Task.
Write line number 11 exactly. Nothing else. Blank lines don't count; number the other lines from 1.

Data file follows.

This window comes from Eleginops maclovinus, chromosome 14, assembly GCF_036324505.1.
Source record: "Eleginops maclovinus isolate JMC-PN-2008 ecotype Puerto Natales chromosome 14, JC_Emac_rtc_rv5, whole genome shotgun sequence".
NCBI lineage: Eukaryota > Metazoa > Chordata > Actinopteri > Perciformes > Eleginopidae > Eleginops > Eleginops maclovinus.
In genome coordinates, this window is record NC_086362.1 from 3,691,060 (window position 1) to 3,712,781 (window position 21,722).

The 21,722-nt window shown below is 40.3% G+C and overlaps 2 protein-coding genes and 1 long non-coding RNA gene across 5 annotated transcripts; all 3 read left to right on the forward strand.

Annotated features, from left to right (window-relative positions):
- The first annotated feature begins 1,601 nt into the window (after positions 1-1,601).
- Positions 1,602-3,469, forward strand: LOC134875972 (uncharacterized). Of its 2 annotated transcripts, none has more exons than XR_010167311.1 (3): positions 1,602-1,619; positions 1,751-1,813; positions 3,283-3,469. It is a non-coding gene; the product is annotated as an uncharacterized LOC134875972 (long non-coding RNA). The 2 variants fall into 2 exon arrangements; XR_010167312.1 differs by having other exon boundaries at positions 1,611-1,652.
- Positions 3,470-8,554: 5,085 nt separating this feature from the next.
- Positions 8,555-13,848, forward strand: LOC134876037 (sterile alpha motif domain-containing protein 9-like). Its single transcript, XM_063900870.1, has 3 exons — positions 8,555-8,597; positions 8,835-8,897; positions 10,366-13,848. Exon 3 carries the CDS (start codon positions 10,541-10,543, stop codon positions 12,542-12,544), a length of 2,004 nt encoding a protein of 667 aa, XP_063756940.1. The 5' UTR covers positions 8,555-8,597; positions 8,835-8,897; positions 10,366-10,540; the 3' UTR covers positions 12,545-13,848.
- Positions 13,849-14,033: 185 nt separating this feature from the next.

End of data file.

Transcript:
- Positions 13,849-14,033: 185 nt separating this feature from the next.